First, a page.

• Alterra Mountain Company hires an Executive Vice President/Chief Financial Officer from Wall Street and looks to name a Vice President of Planning and Resort Development.
  • Enjoy the most detailed glimpse yet of the world’s longest lift.
  • The name game continues: Wolf Creek’s newest high speed quad is now Charity.
  • One of the world’s oldest high speed quads is going away in favor of a six pack.
  • I’m in New Mexico this weekend checking out as many lifts as I can.  First stop: Taos, where this yet-to-be-named Leitner-Poma detachable quad is the fourth new lift in five years!

Building a Bigger Big White

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Big White is famous for its above tree line skiing and grew to become one of BC’s busiest ski resorts by catering to families.

The Schumann Family is about to construct its twelfth new lift at Big White Ski Resortthe first lift addition in a dozen years here.  Back in 1985, Australian Desmond Schumann bought the mountain out of receivership following his success at Mt. Hotham before acquiring nearby Silver Star to form Schumann Resorts Ltd.  Back in the eighties, Big White was a sea of T-Bars and double chairs as primarily a day use area for nearby Kelowna.  Fast forward to my first visit there in the 1990s and nearly every lift had been moved or replaced, with the eventual addition of a Leitner-Poma six-pack in 2006.  Mr. Schumann died in 2012 and Big White and Silver Star went their separate ways with separate children.  Today, the larger of the two is run by descendant Peter Plimmer and the last pre-Schumann-era lift will carry its final passengers on Sunday.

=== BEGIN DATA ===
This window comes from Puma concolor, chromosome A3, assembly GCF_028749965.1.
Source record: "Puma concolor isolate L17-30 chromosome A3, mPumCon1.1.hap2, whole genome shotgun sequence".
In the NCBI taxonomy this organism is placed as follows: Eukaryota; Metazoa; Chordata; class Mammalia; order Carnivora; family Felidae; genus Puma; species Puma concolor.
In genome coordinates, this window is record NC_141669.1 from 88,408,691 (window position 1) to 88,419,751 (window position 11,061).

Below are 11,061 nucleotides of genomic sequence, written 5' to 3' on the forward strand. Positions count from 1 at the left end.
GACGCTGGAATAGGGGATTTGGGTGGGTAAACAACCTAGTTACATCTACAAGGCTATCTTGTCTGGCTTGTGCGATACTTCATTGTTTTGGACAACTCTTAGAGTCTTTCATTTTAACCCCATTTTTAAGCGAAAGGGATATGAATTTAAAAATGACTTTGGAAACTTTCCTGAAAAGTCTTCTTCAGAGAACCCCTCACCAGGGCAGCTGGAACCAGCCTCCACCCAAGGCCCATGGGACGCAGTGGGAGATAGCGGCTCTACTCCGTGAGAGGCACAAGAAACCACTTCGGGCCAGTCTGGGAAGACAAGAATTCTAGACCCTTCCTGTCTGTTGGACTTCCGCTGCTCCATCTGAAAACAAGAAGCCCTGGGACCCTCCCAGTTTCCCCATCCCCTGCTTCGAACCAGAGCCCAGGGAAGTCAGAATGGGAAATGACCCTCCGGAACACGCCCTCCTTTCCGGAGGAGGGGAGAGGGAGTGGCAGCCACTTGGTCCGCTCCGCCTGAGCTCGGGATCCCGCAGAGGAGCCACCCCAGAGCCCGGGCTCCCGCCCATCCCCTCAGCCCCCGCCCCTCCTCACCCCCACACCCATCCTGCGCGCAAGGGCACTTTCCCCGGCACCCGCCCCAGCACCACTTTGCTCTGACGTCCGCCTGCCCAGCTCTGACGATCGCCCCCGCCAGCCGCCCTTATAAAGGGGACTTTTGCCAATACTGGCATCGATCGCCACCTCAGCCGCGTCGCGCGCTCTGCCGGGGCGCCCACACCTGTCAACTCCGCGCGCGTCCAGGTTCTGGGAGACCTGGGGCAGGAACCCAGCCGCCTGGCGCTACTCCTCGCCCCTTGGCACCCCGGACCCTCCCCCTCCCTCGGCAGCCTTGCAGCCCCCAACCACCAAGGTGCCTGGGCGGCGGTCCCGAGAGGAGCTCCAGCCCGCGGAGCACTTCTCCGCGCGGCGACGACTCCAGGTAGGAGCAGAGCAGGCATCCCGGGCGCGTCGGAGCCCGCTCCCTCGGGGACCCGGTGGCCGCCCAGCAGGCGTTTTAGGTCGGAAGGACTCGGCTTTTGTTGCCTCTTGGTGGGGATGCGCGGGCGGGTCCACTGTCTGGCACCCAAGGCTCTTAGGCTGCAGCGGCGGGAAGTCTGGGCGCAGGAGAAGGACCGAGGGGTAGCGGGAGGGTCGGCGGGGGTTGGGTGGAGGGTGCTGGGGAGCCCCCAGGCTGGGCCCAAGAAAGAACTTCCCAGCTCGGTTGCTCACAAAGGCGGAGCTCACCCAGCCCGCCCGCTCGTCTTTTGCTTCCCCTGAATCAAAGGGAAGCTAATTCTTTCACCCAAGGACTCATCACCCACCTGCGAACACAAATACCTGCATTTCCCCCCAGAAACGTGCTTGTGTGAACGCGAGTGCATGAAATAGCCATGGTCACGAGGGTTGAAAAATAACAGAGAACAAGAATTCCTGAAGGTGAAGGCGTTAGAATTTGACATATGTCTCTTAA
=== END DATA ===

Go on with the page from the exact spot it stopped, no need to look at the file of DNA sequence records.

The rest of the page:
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Now in its third-generation of family ownership, Big White has been working with Brent Harley & Associates of Whistler over the last 15 years on an ambitious master plan to guide development over the next many decades.  It’s important to note that Canadian master plans tend to be aspirational and do not necessarily represent eventual reality.  Whistler Blackcomb has its own big plan; Sun Peaks has one and so do unproven destinations such as Revelstoke and Valemount Glacier.

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Part of the current Big White vision focuses on the Gem Lake area, which opened with a single 8,000’+ high-speed quad in 1996 that services approximately half of the entire resort.  New lifts are eyed for either side of the current one to add more capacity and terrain.  A much-needed mid-mountain infill lift is also planned for between Powder and Gem.  As the first base area one encounters when driving from Kelowna, Gem Lake will continue to serve primarily as a base camp for locals.  Two more lifts could rise on the west side of the highway for intermediate skiers and snowboarders.

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The current Gem Lake Express is a workhorse with over 2,300′ of vertical and often many riders.

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News Roundup: Symphony